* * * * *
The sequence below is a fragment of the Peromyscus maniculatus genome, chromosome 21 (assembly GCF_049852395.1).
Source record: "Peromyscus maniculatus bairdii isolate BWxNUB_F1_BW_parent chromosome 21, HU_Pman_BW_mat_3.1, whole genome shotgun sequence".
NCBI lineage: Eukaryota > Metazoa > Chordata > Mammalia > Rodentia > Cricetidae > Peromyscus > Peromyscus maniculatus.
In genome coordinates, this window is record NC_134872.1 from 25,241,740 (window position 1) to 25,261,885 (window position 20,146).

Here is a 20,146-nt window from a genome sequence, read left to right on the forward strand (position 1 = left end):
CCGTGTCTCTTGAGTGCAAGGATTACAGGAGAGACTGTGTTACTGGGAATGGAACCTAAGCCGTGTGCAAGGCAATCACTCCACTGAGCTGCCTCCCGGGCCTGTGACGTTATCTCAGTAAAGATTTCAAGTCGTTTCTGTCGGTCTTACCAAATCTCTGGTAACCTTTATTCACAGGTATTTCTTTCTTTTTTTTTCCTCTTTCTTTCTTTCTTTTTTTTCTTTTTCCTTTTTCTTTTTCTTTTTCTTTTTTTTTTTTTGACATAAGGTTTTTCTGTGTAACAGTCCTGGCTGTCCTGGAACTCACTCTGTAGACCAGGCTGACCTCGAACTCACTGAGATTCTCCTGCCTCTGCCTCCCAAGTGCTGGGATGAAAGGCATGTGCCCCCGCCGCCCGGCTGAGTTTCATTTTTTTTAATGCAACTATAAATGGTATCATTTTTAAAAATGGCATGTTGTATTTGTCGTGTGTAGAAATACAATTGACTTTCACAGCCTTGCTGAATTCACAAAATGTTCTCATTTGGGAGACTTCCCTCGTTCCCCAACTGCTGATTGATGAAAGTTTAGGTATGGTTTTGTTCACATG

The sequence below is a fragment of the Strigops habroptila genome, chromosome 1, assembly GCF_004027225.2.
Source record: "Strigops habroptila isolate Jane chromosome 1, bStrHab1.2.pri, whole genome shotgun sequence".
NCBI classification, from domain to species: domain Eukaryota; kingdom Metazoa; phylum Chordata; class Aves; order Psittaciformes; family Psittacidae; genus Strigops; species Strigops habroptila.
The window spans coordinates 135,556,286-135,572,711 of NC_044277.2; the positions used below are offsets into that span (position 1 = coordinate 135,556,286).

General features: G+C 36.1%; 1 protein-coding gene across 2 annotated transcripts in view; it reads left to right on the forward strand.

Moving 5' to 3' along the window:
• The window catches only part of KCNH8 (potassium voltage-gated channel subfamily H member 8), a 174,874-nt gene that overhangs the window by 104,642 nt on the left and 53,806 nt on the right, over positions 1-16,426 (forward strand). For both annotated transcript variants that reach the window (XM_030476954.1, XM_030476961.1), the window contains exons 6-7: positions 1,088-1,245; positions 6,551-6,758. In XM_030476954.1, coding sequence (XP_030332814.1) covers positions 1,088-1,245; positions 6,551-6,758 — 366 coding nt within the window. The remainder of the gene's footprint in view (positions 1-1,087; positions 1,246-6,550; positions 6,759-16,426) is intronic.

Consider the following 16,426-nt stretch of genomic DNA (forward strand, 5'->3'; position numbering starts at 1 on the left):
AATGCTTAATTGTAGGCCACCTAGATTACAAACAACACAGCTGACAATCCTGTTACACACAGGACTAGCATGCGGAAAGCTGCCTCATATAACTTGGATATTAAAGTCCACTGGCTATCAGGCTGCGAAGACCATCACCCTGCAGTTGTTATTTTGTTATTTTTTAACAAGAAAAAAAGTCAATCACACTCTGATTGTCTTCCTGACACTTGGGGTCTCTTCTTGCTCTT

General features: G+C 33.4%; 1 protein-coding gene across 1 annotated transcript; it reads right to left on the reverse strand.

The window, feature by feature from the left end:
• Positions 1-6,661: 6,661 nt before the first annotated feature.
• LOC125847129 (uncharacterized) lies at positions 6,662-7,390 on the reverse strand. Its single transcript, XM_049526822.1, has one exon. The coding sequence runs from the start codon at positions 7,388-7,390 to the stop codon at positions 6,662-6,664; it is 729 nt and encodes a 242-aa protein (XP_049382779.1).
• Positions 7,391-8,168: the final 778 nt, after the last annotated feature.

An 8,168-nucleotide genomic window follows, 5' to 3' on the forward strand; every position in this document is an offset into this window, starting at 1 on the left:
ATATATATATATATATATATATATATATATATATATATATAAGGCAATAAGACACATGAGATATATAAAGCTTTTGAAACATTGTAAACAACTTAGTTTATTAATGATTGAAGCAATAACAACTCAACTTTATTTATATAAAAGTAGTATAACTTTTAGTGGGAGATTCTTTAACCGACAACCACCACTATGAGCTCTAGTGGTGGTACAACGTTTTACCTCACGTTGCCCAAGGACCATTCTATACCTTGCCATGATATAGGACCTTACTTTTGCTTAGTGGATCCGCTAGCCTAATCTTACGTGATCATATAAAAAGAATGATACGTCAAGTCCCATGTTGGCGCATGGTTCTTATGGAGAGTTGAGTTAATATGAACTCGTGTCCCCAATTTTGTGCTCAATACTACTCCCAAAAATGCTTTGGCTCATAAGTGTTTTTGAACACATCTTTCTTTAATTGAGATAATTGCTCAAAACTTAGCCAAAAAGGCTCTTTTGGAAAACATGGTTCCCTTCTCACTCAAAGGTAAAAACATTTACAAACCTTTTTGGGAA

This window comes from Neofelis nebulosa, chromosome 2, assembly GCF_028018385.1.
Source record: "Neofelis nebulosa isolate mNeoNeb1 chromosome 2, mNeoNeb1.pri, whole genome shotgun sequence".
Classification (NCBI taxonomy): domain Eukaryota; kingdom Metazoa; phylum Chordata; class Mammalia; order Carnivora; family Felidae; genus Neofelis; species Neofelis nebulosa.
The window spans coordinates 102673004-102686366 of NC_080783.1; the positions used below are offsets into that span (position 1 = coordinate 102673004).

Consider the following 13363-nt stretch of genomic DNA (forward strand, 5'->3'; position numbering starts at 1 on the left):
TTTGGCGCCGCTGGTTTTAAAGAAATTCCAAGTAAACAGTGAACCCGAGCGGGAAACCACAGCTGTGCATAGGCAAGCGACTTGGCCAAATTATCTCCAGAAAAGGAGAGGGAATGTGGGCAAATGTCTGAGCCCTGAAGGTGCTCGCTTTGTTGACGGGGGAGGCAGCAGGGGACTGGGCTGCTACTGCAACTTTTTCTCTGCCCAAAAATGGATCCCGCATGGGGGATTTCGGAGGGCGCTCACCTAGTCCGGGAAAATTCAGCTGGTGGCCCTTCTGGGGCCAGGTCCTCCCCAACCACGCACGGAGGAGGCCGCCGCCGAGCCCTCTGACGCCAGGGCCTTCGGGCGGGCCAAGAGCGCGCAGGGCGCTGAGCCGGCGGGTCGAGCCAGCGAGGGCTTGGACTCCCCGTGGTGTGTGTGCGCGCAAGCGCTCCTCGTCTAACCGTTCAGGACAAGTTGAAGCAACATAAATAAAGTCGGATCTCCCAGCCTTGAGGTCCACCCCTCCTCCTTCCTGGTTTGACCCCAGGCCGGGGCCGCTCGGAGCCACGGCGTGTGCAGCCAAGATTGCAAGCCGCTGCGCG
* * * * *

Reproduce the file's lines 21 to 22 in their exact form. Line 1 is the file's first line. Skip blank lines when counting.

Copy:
An 8,168-nucleotide genomic window follows, 5' to 3' on the forward strand; every position in this document is an offset into this window, starting at 1 on the left:
ATATATATATATATATATATATATATATATATATATATATAAGGCAATAAGACACATGAGATATATAAAGCTTTTGAAACATTGTAAACAACTTAGTTTATTAATGATTGAAGCAATAACAACTCAACTTTATTTATATAAAAGTAGTATAACTTTTAGTGGGAGATTCTTTAACCGACAACCACCACTATGAGCTCTAGTGGTGGTACAACGTTTTACCTCACGTTGCCCAAGGACCATTCTATACCTTGCCATGATATAGGACCTTACTTTTGCTTAGTGGATCCGCTAGCCTAATCTTACGTGATCATATAAAAAGAATGATACGTCAAGTCCCATGTTGGCGCATGGTTCTTATGGAGAGTTGAGTTAATATGAACTCGTGTCCCCAATTTTGTGCTCAATACTACTCCCAAAAATGCTTTGGCTCATAAGTGTTTTTGAACACATCTTTCTTTAATTGAGATAATTGCTCAAAACTTAGCCAAAAAGGCTCTTTTGGAAAACATGGTTCCCTTCTCACTCAAAGGTAAAAACATTTACAAACCTTTTTGGGAA